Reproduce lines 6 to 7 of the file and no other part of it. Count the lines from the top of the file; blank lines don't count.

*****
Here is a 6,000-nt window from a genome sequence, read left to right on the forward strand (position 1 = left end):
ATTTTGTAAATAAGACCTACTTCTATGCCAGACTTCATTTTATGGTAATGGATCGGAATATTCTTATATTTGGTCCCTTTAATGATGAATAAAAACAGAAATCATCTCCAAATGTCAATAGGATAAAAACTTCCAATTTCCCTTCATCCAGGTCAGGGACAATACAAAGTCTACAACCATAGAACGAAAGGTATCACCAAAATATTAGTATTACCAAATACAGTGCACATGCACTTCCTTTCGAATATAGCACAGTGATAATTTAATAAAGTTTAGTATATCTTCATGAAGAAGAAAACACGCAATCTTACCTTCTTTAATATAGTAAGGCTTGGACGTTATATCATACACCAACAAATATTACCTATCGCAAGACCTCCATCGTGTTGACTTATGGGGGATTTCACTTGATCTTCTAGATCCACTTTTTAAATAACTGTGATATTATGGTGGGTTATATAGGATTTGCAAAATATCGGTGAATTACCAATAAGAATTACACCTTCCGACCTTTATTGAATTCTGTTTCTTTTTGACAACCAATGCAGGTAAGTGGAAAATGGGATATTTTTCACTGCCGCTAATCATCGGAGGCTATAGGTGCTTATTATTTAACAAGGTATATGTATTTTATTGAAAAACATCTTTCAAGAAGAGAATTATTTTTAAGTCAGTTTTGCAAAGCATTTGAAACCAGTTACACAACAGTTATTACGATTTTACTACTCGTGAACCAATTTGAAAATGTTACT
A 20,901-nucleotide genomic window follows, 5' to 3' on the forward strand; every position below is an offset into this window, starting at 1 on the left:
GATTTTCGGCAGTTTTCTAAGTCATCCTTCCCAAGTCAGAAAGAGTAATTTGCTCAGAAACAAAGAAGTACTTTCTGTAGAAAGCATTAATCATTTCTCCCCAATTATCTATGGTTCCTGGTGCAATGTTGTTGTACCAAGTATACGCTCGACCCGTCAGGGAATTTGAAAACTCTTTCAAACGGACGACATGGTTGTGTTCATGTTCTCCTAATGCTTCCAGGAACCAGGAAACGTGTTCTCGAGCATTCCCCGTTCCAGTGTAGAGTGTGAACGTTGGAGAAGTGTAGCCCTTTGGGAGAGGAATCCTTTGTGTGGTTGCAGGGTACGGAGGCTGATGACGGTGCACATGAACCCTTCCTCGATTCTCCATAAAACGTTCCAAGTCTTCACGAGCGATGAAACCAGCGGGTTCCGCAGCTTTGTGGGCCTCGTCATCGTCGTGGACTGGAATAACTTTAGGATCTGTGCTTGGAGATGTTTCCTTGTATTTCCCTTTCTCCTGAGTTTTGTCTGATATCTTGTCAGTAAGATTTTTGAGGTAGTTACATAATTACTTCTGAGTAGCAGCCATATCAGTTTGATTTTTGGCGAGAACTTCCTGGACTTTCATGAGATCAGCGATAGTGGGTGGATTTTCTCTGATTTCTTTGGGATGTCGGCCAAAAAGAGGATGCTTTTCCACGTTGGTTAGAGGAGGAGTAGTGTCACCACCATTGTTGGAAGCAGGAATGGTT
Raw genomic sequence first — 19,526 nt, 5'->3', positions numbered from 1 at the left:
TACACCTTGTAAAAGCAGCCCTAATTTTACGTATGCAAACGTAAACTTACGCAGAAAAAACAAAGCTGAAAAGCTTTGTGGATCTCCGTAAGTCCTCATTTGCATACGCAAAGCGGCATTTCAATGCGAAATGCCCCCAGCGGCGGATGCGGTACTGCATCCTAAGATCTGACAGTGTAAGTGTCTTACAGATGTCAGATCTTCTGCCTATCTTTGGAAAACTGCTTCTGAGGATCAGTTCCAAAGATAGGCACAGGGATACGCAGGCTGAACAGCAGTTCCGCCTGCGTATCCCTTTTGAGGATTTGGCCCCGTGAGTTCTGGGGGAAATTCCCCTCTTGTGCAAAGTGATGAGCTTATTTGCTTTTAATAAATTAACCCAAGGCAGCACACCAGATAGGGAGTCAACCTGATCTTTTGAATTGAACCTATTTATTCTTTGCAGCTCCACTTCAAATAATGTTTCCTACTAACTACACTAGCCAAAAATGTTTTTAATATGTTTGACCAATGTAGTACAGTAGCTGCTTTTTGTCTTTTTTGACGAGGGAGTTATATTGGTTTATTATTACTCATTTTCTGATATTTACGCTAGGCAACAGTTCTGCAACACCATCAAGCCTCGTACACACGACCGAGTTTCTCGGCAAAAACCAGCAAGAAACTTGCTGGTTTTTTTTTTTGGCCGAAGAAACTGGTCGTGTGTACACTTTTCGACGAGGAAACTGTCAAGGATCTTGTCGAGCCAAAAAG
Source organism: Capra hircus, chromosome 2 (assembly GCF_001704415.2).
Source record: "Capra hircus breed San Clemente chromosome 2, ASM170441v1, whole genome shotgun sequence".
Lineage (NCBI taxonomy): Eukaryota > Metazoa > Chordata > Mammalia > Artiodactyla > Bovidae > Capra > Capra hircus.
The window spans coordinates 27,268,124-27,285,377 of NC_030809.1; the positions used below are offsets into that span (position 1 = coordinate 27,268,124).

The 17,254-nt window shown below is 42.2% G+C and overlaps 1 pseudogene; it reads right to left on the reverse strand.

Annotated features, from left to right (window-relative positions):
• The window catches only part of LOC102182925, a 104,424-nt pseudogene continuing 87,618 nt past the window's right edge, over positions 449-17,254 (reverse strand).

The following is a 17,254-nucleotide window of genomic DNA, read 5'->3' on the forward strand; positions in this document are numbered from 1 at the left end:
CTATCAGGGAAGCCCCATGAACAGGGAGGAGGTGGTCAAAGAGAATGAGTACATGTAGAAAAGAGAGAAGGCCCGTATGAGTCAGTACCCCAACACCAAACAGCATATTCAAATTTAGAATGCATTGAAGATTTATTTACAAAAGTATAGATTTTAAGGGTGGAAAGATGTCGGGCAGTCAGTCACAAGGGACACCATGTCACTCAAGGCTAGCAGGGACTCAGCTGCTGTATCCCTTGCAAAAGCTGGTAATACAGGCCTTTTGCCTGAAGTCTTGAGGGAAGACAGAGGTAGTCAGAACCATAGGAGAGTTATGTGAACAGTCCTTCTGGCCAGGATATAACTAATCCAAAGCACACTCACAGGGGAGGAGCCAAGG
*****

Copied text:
TACACCTTGTAAAAGCAGCCCTAATTTTACGTATGCAAACGTAAACTTACGCAGAAAAAACAAAGCTGAAAAGCTTTGTGGATCTCCGTAAGTCCTCATTTGCATACGCAAAGCGGCATTTCAATGCGAAATGCCCCCAGCGGCGGATGCGGTACTGCATCCTAAGATCTGACAGTGTAAGTGTCTTACAGATGTCAGATCTTCTGCCTATCTTTGGAAAACTGCTTCTGAGGATCAGTTCCAAAGATAGGCACAGGGATACGCAGGCTGAACAGCAGTTCCGCCTGCGTATCCCTTTTGAGGATTTGGCCCCGTGAGTTCTGGGGGAAATTCCCCTCTTGTGCAAAGTGATGAGCTTATTTGCTTTTAATAAATTAACCCAAGGCAGCACACCAGATAGGGAGTCAACCTGATCTTTTGAATTGAACCTATTTATTCTTTGCAGCTCCACTTCAAATAATGTTTCCTACTAACTACACTAGCCAAAAATGTTTTTAATATGTTTGACCAATGTAGTACAGTAGCTGCTTTTTGTCTTTTTTGACGAGGGAGTTATATTGGTTTATTATTACTCATTTTCTGATATTTACGCTAGGCAACAGTTCTGCAACACCATCAAGCCTCGTACACACGACCGAGTTTCTCGGCAAAAACCAGCAAGAAACTTGCTGGTTTTTTTTTTTGGCCGAAGAAACTGGTCGTGTGTACACTTTTCGACGAGGAAACTGTCAAGGATCTTGTCGAGCCAAAAAG
Source organism: Capra hircus, chromosome 2 (assembly GCF_001704415.2).